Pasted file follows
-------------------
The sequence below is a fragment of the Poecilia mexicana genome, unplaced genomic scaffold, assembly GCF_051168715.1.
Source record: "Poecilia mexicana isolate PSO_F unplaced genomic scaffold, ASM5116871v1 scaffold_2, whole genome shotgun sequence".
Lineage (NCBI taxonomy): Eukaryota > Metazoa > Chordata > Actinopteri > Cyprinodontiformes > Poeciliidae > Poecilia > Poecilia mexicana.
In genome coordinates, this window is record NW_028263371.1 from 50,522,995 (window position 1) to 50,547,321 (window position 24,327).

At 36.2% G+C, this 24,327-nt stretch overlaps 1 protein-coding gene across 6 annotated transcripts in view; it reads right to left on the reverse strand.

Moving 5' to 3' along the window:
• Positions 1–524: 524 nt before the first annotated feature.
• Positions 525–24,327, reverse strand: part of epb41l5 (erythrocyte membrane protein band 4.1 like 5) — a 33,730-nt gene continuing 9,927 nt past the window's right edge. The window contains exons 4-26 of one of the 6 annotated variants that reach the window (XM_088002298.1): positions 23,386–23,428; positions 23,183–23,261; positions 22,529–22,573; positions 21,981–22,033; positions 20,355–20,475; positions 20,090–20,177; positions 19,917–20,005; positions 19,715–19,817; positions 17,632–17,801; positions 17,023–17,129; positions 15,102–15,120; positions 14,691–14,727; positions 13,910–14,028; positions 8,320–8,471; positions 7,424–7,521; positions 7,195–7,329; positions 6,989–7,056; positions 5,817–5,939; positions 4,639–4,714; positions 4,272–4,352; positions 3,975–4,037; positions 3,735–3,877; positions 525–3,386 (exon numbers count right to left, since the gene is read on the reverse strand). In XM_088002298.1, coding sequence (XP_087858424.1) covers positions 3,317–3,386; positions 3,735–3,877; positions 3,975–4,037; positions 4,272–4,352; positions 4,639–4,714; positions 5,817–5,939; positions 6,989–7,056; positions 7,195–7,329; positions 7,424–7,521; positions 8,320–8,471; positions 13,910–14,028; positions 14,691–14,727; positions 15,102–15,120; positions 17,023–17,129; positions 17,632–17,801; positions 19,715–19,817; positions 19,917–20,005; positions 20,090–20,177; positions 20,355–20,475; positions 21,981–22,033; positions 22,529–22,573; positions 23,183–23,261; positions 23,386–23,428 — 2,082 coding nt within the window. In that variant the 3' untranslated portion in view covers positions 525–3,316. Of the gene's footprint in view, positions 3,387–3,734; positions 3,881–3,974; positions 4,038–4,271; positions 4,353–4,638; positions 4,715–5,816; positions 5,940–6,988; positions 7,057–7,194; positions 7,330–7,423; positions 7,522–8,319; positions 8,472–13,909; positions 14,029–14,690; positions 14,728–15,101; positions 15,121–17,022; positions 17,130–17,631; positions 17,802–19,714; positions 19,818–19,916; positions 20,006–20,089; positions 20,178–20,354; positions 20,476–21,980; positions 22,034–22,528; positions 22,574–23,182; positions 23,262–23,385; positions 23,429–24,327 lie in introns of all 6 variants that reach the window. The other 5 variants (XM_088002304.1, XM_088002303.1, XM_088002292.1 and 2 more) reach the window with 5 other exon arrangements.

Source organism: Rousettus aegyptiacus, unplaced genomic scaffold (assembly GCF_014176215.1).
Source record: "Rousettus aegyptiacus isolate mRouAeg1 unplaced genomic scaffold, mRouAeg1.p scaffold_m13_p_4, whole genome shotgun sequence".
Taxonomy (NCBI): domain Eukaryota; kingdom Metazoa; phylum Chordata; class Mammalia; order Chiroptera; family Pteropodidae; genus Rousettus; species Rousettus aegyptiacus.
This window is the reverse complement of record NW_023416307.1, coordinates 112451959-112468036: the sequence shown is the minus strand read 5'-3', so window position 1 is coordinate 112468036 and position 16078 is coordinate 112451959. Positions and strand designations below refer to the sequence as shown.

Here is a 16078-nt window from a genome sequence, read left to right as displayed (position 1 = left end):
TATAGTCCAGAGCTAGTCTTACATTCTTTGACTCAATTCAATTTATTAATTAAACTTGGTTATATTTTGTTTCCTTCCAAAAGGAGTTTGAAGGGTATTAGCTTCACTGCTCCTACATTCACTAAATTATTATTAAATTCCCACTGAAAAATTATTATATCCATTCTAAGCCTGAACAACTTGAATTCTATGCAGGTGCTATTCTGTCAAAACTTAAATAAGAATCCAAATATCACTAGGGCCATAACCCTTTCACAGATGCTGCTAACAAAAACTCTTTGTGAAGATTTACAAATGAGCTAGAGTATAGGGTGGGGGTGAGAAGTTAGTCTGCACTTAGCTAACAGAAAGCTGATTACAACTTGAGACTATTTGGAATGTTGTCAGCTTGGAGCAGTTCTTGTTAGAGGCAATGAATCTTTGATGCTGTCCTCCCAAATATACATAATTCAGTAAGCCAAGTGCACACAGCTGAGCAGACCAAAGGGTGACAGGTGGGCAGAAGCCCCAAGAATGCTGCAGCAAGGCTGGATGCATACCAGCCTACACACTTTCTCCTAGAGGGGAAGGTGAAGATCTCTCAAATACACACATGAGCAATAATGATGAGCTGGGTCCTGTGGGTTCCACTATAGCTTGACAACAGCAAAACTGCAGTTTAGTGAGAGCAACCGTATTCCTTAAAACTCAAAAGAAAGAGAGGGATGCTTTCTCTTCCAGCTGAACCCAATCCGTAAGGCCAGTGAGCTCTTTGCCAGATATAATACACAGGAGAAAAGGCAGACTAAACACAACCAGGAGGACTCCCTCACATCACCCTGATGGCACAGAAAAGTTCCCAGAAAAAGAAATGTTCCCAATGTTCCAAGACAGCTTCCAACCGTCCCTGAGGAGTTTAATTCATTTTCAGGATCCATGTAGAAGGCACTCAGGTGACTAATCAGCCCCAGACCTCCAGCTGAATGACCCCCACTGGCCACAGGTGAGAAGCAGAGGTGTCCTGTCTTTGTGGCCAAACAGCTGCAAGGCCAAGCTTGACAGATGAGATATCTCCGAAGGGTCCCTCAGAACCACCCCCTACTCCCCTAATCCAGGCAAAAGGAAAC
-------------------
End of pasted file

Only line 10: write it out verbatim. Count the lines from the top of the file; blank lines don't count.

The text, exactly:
Source record: "Rousettus aegyptiacus isolate mRouAeg1 unplaced genomic scaffold, mRouAeg1.p scaffold_m13_p_4, whole genome shotgun sequence".